October 31, 2014
Friday Inflammatory Debate Topic
The commander of U.S. troops in South Korea is dropping the hammer on that country’s notorious “juicy bars,” which use women as sex workers who cater to U.S. troops.
Many of the women are illegally smuggled into South Korea from other countries, including the Philippines. They are treated as the property of “juicy bar” proprietors, who steal their passports and claim the women owe them money for bringing them into the country.
The women are forced to sell themselves as companions to U.S. troops, who can buy overpriced juice drinks from them. A 2002 Military Times investigation profiled a “juicy girl,” who said she did not make enough money by selling drinks to pay off her debt to her bar owner, so she had to resort to charging U.S. service members for sex.
How is this the same/different from the Secret Service brouhaha? (sorry, Don!)
May 02, 2014
Friday Incendiary Debate Question
So, a while back Sheryl Sandberg's campaign to "ban" the term bossy generated lots of outrage and excitement on the right. Many lofty principles regarding the desirability of free and open speech and the hideous dangers of discouraging even obnoxious or disrespectful rhetoric were aired.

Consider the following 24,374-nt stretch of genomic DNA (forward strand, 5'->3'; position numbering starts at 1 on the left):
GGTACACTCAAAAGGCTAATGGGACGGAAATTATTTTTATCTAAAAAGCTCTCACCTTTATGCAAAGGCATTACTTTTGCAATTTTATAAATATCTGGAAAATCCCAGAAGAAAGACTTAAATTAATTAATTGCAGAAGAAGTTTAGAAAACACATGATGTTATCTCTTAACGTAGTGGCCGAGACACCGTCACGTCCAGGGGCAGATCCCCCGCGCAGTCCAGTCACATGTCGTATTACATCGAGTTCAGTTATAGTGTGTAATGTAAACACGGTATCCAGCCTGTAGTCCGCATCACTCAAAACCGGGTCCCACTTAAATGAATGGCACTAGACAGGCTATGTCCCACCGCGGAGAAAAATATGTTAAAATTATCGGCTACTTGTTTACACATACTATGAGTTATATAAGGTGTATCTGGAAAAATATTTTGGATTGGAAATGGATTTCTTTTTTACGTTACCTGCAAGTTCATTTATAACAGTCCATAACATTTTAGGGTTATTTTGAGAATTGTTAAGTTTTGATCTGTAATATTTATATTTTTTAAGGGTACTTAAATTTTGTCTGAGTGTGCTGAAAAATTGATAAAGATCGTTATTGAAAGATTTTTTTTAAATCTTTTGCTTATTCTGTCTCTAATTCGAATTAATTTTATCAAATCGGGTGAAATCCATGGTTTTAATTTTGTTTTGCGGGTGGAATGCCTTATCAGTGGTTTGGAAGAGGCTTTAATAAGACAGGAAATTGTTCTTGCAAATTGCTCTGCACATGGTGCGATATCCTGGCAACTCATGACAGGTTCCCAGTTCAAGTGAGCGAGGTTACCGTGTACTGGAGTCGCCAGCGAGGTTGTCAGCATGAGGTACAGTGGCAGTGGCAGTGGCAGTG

Which leads the Blog Princess to snidely ponder this question: "If it's dangerous and wrong/bad to discourage speech we don't like, then isn't this sort of thing dangerous and wrong/bad too?"
“Negative general portrayals of fathers/husbands/men in TV commercials and sit-coms contributes to a decrease in men wanting to assume those roles in society, and creates the impression among others that men need not assume such roles anyways, that such simply aren’t important,” Matt Campbell, an administrator for Mensactivism.org told reporter Sarah Peterson.
A couple of years ago CNN produced a story on how a bunch of dads had decided to fight the “doofus dad” trope. “We’re not the Peter Griffin or the Homer Simpson that we’re often portrayed as,” Kevin Metzger, who runs the Dadvocate blog told reporter Josh Levs. The protest was prompted by a series of Huggies commercials portraying fathers as idiots.
If women complaining about negative stereotypes typically used against women endangers free speech, then doesn't it logically follow that men complaining about negative stereotypes typically aimed at men is wrong on the same grounds?
How do we "kill" a stereotype, anyway? Shoot it through the heart? Wag our fingers at it sternly? Make disapproving faces at it? Or simply respond to it with opposing ... ummm.... speech. Which is said to be dangerous when certain people speak out, but a healthy and vibrant exercise of democracy when others do the exact same thing :p
The mind boggles.